Breathing is often something that just happens, but did you know it is intricately linked to our hormonal and neurological systems and our physiology. Dysfunctional breathing can play a role in how our bodies experience pain. Here are a few ways that changing your breathing can help. The best bit…..you are in control
If you want to test out these tips, sit yourself comfortably in a chair or lie down on your bed and spend a minute or so breathing normally before you start.
Breathe through your nose
Yes, the air ends up in the same place, but breathing through your nose has a completely different effect on your body than breathing through your mouth. Have a try of both and see if you can feel the difference! Mouth breathing can have a number of negative effects on the body. When we breathe through our mouths we tend to use more muscles in our neck and even hold our jaw differently. This can lead to increased muscle tension which can be involved in headaches, jaw pain, neck pain and even refer down into the arms.
Slow your breath down
Do you know we have an optimal breathing rate? In fact a recent study found that there was a higher rate of survival post heart attack in those with lower breath rates when in hospital. This breath rate is referred to as “coherence breathing” or “resonance breathing” and is a little different for everyone. Slowing down your breath (when breathing through your nose) will activate your parasympathetic or “rest and digest” nervous system via nerve endings in your nose which detect breath rate. Conversely, when your breath rate increases this will activate your sympathetic or “fight, flight or freeze” nervous system. This leads to increased muscle tension and reduced pain thresholds.
How to find your optimal breath rate? Start in a comfortable position, and just breathe at your normal rate. Once you feel relaxed then you want to play with the number of seconds you breathe in and out for, start with 5 seconds in and 5 out, if this feels too fast, try 6 and 6.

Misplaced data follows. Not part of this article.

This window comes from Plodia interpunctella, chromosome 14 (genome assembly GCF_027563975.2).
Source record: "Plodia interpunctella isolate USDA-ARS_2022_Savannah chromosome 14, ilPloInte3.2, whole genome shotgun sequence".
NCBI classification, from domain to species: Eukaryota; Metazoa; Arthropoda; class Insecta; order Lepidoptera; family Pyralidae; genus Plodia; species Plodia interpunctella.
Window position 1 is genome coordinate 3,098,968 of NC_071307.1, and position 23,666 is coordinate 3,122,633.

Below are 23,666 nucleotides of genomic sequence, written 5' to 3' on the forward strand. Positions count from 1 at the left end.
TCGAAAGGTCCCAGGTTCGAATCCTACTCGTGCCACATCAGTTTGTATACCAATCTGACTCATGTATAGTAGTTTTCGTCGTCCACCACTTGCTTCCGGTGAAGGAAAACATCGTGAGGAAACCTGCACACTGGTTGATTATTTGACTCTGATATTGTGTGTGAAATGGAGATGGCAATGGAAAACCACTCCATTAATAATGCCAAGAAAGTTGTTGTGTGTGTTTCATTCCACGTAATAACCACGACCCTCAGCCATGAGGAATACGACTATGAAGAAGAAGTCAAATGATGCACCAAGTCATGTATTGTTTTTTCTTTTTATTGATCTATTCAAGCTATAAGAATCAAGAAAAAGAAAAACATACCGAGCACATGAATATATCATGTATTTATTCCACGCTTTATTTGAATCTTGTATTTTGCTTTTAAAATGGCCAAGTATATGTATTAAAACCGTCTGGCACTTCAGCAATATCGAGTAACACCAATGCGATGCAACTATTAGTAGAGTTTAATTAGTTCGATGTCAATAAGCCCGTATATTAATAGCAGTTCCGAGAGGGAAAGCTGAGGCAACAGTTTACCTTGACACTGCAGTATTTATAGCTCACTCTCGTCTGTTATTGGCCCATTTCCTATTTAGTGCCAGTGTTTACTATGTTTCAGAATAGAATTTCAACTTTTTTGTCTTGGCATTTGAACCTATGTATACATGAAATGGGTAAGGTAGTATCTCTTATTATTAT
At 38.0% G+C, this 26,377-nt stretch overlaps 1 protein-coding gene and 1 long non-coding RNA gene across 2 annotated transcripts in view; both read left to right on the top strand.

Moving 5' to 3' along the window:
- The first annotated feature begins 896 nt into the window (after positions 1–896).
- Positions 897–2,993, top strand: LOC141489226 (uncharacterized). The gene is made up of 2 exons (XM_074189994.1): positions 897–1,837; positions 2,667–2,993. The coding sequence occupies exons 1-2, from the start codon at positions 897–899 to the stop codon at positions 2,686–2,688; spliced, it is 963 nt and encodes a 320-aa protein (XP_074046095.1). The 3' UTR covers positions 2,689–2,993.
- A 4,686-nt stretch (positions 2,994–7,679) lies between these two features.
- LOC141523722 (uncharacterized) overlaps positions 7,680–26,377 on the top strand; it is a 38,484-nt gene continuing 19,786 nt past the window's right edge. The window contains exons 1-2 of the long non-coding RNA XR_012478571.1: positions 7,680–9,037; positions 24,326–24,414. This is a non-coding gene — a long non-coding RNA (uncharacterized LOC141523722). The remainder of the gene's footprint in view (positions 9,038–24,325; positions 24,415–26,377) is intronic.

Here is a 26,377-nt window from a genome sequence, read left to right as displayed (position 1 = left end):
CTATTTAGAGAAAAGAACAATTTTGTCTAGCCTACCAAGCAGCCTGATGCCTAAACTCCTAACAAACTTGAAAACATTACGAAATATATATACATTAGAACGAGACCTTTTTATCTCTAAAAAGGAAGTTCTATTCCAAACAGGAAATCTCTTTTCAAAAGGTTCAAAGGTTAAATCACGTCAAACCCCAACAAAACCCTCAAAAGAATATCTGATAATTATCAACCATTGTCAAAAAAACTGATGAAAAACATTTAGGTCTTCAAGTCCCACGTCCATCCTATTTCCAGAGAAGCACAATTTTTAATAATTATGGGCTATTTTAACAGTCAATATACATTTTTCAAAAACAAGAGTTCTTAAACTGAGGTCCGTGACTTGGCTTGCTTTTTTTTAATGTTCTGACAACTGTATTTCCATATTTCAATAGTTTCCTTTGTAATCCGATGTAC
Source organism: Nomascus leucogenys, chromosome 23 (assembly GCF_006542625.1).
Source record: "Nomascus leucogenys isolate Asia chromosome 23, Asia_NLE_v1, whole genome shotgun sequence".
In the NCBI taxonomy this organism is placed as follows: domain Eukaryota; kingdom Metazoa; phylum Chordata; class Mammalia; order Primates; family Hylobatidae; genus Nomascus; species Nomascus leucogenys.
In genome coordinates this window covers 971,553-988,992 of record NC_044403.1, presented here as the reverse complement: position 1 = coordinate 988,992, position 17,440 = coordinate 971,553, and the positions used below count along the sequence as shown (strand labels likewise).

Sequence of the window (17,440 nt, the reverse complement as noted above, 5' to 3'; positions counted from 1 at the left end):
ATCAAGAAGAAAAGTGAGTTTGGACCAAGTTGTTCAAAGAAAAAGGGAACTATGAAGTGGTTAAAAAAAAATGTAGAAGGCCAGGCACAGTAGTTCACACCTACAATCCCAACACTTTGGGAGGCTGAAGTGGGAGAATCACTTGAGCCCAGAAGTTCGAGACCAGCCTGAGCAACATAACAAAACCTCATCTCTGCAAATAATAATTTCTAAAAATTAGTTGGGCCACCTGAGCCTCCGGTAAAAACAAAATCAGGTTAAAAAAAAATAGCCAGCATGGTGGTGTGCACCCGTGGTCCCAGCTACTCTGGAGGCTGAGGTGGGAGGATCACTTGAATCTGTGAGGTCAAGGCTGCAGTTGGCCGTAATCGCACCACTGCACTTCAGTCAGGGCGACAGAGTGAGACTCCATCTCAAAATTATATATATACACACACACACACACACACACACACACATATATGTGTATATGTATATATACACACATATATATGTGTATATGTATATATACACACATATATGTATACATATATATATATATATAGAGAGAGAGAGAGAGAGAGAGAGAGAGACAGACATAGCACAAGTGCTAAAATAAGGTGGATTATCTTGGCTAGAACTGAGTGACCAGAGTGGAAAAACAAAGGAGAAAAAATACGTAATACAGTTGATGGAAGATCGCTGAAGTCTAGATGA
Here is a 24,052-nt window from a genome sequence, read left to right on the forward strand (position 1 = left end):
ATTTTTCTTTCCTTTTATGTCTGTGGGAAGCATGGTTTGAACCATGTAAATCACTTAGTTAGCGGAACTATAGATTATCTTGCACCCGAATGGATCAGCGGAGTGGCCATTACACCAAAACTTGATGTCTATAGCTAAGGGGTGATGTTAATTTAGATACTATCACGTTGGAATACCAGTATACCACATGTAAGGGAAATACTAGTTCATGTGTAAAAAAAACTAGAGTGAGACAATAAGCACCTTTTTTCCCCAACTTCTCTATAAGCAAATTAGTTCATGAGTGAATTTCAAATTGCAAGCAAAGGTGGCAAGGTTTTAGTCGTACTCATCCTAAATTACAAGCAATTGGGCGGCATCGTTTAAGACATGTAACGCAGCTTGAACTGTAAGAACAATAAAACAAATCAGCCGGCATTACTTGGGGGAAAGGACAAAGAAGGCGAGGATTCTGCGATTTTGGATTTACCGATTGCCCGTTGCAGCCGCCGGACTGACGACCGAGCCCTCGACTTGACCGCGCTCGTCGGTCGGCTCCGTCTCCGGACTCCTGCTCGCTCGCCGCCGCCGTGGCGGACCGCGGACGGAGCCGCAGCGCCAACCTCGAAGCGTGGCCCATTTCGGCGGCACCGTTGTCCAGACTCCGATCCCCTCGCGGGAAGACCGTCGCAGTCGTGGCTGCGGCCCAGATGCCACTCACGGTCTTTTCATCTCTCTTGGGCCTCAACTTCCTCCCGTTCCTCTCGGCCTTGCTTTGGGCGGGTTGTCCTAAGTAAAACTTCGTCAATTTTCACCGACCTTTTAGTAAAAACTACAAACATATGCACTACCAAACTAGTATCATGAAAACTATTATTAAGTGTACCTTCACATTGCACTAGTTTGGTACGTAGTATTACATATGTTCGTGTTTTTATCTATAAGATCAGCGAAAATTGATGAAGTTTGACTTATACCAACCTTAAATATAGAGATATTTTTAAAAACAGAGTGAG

A rate of 5.5 – 6 breaths per minute will regulate your parasympathetic nervous system.
Use your diaphragm
Your diaphragm attaches to the bottom of your rib cage. When relaxed it sits in a domed shape. When it contracts it flattens out, squashing our abdominal contents downwards to create space in our lungs to suck air in. We want as much air to get to the bottom of our lungs as we have a much bigger capacity for gas exchange (swapping oxygen into our blood to get to our body, and getting the waste product of carbon dioxide out of our body) at the bottom of the lungs than we do at the top.
Generally speaking, the top of our lungs is only supposed to be used when we need MORE air. We have sensors at the top of our lungs which activate our sympathetic nervous system – pushing us into flight or fight. Short term this increases our adrenaline levels – our resting muscle tension increases and our thresholds for pain decrease (both great if we are in a true life threatening position, not so much if we are breathing dysfunctionally at rest). Long term activation of the sympathetic nervous system can lead to high cortisol levels which is implicated in muscle weakness and slowed healing.
Breathing with your diaphragm also means more movement through your lower ribs. Stiffness in your rib cage can influence both neck and lower back pain.
To make sure you are using your diaphragm when you breathe sit or lie in a relaxed position. Place your hands on your belly below your ribs. As you breathe in you should feel your hands being pushed away by your belly. If you are sucking your belly away from your hands you aren’t breathing optimally.
If you think your breathing might be influencing your pain, or you would like assistance in regulating your breathing, Emily is available for consults on Mondays and Wednesdays. Call the clinic on 9387 4999 to book.